Venezuelan border guards open fire on indigenous border community – reports

Venezuelan border guards open fire on indigenous border community – reports

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At least one person is dead and several more injured after Venezuelan troops opened fire on civilians near the Brazilian border, opposition figures claim. The victims were reportedly helping move humanitarian aid into Venezuela.

Video footage shot by opposition politician Americo De Grazia purports to show several of the wounded being treated in hospital. Between 12 and 23 people are believed to be injured, according to various reports.

A group of opposition deputies called the shooting “a brutal military crackdown on indigenous communities” who were trying to open the border to allow aid convoys from Brazil to pass. Images shared on social media show the indigenous community blocking military vehicles from accessing the area.

Venezuelan President Nicolas Maduro sealed off the country’s Brazilian border on Thursday, after Brazil’s government pledged to send humanitarian aid to its crisis-stricken neighbor. Maduro has dismissed foreign aid as “crumbs” and a precursor to military invasion.

The US maintains that its aid crates contain much needed food, medicine, and hygiene supplies. However, the government in Caracas fears that the ‘aid’ is actually weapons caches meant to arm the opposition. The Russian Foreign Ministry has also warned that the US may be acquiring and shipping weapons to the Venezuelan opposition.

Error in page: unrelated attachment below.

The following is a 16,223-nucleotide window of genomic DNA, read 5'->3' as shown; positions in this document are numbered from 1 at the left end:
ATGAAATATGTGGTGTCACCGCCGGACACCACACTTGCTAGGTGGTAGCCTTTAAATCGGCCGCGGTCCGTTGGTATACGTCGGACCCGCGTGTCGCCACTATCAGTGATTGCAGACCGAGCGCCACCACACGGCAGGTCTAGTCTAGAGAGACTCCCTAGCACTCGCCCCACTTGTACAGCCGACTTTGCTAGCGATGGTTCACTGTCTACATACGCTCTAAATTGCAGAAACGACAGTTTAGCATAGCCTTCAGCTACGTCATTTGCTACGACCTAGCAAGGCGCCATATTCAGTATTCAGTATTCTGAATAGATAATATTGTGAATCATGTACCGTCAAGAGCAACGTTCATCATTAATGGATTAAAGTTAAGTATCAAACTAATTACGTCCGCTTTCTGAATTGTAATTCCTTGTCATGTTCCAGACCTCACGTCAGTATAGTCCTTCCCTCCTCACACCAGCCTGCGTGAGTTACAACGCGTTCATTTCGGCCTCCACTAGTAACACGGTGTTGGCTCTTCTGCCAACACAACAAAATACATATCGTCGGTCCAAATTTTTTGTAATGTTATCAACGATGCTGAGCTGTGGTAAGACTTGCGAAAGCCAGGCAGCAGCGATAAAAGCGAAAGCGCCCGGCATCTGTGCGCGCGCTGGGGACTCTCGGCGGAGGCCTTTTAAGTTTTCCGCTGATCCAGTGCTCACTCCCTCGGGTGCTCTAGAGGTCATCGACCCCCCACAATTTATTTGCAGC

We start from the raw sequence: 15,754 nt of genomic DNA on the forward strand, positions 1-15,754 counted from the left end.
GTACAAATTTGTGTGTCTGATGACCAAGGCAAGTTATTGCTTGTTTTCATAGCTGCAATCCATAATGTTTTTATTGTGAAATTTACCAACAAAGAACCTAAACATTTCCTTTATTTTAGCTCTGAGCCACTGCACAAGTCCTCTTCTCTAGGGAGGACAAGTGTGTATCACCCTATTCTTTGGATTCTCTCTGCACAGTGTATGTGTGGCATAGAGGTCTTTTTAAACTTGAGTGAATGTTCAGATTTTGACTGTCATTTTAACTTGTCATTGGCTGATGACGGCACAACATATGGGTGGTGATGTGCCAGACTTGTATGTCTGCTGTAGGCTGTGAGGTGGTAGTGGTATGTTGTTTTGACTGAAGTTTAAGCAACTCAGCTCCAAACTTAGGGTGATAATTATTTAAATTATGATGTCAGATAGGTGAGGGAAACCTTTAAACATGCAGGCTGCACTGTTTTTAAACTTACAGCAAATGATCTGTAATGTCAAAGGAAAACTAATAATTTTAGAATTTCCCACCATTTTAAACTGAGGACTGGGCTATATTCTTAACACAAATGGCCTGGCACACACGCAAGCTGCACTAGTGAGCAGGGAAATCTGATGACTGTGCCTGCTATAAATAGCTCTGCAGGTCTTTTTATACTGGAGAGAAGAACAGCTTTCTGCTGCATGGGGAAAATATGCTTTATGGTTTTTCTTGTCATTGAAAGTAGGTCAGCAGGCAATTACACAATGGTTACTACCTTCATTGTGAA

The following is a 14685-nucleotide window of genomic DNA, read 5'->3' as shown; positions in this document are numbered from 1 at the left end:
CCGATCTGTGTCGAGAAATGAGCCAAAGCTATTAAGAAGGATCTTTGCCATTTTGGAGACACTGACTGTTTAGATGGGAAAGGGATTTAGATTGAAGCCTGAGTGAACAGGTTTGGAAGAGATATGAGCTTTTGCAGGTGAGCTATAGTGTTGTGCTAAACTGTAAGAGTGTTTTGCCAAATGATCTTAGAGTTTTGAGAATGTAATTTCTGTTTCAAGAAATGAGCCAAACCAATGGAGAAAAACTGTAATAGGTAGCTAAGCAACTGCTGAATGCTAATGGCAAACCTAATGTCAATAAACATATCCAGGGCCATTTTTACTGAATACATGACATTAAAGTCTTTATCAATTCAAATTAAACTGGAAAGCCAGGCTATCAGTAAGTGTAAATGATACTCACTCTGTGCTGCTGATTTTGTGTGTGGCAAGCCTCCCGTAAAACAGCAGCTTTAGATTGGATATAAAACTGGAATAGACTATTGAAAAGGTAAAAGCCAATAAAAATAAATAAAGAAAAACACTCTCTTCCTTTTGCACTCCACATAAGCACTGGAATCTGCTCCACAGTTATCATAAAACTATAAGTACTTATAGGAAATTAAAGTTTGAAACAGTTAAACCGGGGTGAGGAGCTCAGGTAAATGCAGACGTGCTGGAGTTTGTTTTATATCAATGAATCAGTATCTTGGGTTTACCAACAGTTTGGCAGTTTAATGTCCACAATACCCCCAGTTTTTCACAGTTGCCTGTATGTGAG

These fears are not entirely unfounded. After all, US envoy for Venezuela Elliot Abrams did exactly that in Nicaragua in the early 1980s, running guns to the right-wing Contras under the guise of humanitarian aid.

Aid shipments have threatened to turn Venezuela’s Colombian and Brazilian borders into flashpoints for conflict. Russia’s Foreign Ministry has warned that US aid convoys will likely provoke Venezuelan troops into clashes over the weekend, providing a pretext for military action against Maduro’s government.

Opposition leader Juan Guaido has promised supporters that the shipments will enter Venezuela on Saturday, one way or another. However, the country’s military, still loyal to Maduro, might complicate that. Guaido once again asked the military to switch sides after Friday’s reported incident.

Among Venezuelans, there is growing doubt over Guaido’s ability to actually deliver this long-promised aid, political analyst Lucas Koerner told RT.

“There’s a [also] lot of skepticism” toward the US’ motives too, Koerner said, “given that the US is imposing an oil embargo on Venezuela which is going to deny the country over $11 billion this year.”

At the time of writing, the Venezuelan government had not yet commented on the reported

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